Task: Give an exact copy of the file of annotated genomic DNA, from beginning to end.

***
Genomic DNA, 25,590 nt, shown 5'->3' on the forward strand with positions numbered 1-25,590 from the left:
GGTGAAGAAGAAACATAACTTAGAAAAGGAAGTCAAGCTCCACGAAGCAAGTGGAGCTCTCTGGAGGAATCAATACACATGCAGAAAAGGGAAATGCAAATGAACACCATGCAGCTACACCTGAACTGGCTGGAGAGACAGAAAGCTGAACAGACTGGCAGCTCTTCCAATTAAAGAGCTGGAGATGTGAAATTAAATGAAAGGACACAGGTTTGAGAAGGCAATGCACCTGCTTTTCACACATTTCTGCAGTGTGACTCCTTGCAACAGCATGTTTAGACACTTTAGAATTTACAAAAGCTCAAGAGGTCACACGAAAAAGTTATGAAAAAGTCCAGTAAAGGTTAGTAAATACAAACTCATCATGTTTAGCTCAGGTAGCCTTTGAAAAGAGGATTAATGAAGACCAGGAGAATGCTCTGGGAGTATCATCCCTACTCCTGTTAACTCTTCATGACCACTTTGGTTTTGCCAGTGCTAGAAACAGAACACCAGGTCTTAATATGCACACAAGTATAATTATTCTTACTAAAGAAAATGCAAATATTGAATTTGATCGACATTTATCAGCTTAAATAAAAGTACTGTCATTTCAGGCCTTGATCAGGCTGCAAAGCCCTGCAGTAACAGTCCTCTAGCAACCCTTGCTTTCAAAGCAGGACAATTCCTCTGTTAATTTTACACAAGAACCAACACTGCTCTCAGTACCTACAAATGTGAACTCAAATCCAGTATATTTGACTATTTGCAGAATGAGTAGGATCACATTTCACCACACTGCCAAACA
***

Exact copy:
Genomic DNA, 25,590 nt, shown 5'->3' on the forward strand with positions numbered 1-25,590 from the left:
GGTGAAGAAGAAACATAACTTAGAAAAGGAAGTCAAGCTCCACGAAGCAAGTGGAGCTCTCTGGAGGAATCAATACACATGCAGAAAAGGGAAATGCAAATGAACACCATGCAGCTACACCTGAACTGGCTGGAGAGACAGAAAGCTGAACAGACTGGCAGCTCTTCCAATTAAAGAGCTGGAGATGTGAAATTAAATGAAAGGACACAGGTTTGAGAAGGCAATGCACCTGCTTTTCACACATTTCTGCAGTGTGACTCCTTGCAACAGCATGTTTAGACACTTTAGAATTTACAAAAGCTCAAGAGGTCACACGAAAAAGTTATGAAAAAGTCCAGTAAAGGTTAGTAAATACAAACTCATCATGTTTAGCTCAGGTAGCCTTTGAAAAGAGGATTAATGAAGACCAGGAGAATGCTCTGGGAGTATCATCCCTACTCCTGTTAACTCTTCATGACCACTTTGGTTTTGCCAGTGCTAGAAACAGAACACCAGGTCTTAATATGCACACAAGTATAATTATTCTTACTAAAGAAAATGCAAATATTGAATTTGATCGACATTTATCAGCTTAAATAAAAGTACTGTCATTTCAGGCCTTGATCAGGCTGCAAAGCCCTGCAGTAACAGTCCTCTAGCAACCCTTGCTTTCAAAGCAGGACAATTCCTCTGTTAATTTTACACAAGAACCAACACTGCTCTCAGTACCTACAAATGTGAACTCAAATCCAGTATATTTGACTATTTGCAGAATGAGTAGGATCACATTTCACCACACTGCCAAACA